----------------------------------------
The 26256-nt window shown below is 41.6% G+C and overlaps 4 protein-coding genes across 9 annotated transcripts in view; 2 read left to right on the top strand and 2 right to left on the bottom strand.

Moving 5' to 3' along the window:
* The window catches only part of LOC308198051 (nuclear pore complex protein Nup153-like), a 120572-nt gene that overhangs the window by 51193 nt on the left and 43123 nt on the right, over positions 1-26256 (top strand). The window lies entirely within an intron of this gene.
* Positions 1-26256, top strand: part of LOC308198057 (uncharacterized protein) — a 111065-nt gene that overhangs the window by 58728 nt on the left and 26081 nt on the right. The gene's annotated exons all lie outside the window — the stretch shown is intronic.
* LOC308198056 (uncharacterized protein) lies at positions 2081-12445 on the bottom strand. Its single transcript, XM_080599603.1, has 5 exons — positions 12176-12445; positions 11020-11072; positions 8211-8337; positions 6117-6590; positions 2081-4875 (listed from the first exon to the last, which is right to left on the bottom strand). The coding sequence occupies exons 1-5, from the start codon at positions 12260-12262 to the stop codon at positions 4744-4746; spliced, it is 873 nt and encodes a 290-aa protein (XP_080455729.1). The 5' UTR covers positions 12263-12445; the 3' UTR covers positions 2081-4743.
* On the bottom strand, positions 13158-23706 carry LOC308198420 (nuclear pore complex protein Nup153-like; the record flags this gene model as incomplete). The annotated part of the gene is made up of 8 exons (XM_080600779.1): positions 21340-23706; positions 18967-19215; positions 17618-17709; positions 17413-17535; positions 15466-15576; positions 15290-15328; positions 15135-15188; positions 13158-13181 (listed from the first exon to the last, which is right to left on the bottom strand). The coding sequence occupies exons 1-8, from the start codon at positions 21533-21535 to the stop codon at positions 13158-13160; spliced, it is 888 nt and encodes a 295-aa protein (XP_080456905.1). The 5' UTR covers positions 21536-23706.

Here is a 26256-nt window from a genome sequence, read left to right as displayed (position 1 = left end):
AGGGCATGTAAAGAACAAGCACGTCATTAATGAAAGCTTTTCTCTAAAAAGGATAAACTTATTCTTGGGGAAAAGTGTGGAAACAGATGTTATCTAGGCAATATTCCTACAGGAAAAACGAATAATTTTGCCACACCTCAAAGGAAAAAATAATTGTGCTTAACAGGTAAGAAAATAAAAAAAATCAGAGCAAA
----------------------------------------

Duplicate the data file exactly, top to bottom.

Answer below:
The 26256-nt window shown below is 41.6% G+C and overlaps 4 protein-coding genes across 9 annotated transcripts in view; 2 read left to right on the top strand and 2 right to left on the bottom strand.

Moving 5' to 3' along the window:
* The window catches only part of LOC308198051 (nuclear pore complex protein Nup153-like), a 120572-nt gene that overhangs the window by 51193 nt on the left and 43123 nt on the right, over positions 1-26256 (top strand). The window lies entirely within an intron of this gene.
* Positions 1-26256, top strand: part of LOC308198057 (uncharacterized protein) — a 111065-nt gene that overhangs the window by 58728 nt on the left and 26081 nt on the right. The gene's annotated exons all lie outside the window — the stretch shown is intronic.
* LOC308198056 (uncharacterized protein) lies at positions 2081-12445 on the bottom strand. Its single transcript, XM_080599603.1, has 5 exons — positions 12176-12445; positions 11020-11072; positions 8211-8337; positions 6117-6590; positions 2081-4875 (listed from the first exon to the last, which is right to left on the bottom strand). The coding sequence occupies exons 1-5, from the start codon at positions 12260-12262 to the stop codon at positions 4744-4746; spliced, it is 873 nt and encodes a 290-aa protein (XP_080455729.1). The 5' UTR covers positions 12263-12445; the 3' UTR covers positions 2081-4743.
* On the bottom strand, positions 13158-23706 carry LOC308198420 (nuclear pore complex protein Nup153-like; the record flags this gene model as incomplete). The annotated part of the gene is made up of 8 exons (XM_080600779.1): positions 21340-23706; positions 18967-19215; positions 17618-17709; positions 17413-17535; positions 15466-15576; positions 15290-15328; positions 15135-15188; positions 13158-13181 (listed from the first exon to the last, which is right to left on the bottom strand). The coding sequence occupies exons 1-8, from the start codon at positions 21533-21535 to the stop codon at positions 13158-13160; spliced, it is 888 nt and encodes a 295-aa protein (XP_080456905.1). The 5' UTR covers positions 21536-23706.

Here is a 26256-nt window from a genome sequence, read left to right as displayed (position 1 = left end):
AGGGCATGTAAAGAACAAGCACGTCATTAATGAAAGCTTTTCTCTAAAAAGGATAAACTTATTCTTGGGGAAAAGTGTGGAAACAGATGTTATCTAGGCAATATTCCTACAGGAAAAACGAATAATTTTGCCACACCTCAAAGGAAAAAATAATTGTGCTTAACAGGTAAGAAAATAAAAAAAATCAGAGCAAA